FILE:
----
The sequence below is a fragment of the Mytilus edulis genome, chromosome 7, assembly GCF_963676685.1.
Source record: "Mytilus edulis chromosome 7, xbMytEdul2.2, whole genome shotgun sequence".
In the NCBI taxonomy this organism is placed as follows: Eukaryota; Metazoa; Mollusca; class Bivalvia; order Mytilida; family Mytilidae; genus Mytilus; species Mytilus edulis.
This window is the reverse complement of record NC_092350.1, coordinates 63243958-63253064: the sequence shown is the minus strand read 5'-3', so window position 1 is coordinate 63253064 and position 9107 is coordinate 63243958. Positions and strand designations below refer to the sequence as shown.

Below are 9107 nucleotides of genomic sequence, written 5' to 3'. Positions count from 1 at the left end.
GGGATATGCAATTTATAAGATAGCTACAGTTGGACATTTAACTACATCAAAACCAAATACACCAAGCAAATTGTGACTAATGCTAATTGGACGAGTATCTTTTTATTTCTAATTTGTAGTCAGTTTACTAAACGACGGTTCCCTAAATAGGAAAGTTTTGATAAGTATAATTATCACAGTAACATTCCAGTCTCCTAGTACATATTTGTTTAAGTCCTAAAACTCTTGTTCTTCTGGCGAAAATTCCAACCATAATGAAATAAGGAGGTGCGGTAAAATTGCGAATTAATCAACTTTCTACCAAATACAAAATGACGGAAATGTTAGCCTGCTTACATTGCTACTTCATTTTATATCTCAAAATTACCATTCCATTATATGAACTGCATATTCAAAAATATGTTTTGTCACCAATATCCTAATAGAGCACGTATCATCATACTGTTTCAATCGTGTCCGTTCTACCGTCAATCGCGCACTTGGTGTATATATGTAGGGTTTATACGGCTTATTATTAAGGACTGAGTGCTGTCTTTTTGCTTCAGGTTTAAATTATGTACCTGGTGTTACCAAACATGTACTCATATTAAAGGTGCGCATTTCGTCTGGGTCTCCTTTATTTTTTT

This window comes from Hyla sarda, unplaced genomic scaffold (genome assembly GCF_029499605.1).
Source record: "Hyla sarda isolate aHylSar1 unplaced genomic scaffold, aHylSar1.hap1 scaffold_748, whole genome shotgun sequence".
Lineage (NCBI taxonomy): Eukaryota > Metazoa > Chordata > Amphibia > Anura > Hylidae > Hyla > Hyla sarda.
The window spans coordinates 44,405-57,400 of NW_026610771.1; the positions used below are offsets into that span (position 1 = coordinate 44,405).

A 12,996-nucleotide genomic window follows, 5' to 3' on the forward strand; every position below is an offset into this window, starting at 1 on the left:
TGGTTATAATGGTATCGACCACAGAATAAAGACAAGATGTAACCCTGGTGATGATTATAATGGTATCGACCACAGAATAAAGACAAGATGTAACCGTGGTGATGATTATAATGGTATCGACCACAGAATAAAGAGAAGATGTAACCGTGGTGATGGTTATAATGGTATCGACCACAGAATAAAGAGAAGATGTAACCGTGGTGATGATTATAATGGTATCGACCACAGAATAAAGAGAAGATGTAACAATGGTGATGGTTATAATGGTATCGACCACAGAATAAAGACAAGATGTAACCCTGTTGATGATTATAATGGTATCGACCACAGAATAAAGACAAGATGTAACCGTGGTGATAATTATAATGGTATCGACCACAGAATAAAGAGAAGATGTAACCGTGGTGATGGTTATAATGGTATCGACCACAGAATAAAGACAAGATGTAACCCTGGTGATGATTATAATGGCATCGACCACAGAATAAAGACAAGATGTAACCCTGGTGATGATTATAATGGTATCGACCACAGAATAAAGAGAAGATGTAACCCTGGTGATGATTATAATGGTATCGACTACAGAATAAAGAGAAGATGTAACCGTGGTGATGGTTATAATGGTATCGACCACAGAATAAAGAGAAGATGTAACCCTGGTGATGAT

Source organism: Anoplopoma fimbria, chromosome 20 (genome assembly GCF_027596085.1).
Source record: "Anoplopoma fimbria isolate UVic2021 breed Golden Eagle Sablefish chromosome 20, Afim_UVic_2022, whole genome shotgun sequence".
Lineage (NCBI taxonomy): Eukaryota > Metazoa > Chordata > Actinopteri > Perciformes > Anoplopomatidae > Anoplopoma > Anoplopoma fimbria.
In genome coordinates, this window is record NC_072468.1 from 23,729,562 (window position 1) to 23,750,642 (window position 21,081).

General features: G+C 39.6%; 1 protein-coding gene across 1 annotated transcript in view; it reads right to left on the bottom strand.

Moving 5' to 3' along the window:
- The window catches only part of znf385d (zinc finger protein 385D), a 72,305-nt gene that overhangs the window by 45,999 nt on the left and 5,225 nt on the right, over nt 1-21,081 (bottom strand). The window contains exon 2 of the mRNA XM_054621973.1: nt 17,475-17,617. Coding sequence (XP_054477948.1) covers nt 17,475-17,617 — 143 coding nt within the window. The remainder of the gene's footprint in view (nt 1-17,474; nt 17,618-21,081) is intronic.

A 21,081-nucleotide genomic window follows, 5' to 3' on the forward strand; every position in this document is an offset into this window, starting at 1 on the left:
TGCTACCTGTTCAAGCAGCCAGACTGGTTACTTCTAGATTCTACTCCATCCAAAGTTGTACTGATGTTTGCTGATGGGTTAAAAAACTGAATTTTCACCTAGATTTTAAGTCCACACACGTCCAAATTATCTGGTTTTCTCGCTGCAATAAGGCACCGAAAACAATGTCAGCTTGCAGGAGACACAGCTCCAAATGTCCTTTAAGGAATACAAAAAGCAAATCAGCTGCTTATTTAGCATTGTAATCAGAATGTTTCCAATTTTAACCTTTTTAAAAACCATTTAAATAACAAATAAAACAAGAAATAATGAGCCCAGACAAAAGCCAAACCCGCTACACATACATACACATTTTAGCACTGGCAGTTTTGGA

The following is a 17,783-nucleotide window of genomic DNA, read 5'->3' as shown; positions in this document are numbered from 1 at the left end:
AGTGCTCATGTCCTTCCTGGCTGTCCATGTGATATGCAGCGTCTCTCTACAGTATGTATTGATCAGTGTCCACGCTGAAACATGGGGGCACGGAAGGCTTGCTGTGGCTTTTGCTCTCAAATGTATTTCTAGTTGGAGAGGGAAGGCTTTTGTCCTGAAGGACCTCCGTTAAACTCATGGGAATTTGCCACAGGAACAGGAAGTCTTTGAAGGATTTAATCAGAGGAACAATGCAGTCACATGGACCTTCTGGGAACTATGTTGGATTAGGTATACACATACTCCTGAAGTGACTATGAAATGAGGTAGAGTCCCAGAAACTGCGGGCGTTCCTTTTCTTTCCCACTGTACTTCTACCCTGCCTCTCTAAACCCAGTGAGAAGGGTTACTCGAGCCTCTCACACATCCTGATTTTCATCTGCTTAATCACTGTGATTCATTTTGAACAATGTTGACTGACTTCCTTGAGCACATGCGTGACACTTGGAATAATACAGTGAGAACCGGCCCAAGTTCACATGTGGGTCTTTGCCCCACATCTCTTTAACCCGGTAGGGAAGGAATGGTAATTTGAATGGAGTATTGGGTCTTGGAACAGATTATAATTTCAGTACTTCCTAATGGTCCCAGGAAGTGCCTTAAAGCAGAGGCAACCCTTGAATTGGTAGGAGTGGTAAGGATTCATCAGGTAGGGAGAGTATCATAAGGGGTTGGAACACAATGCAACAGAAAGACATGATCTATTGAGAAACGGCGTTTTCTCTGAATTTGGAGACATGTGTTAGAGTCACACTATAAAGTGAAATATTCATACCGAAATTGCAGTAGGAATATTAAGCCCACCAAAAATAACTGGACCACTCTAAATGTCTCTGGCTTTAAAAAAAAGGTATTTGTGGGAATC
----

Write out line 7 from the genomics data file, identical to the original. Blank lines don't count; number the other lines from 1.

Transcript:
This window comes from Hyla sarda, unplaced genomic scaffold (genome assembly GCF_029499605.1).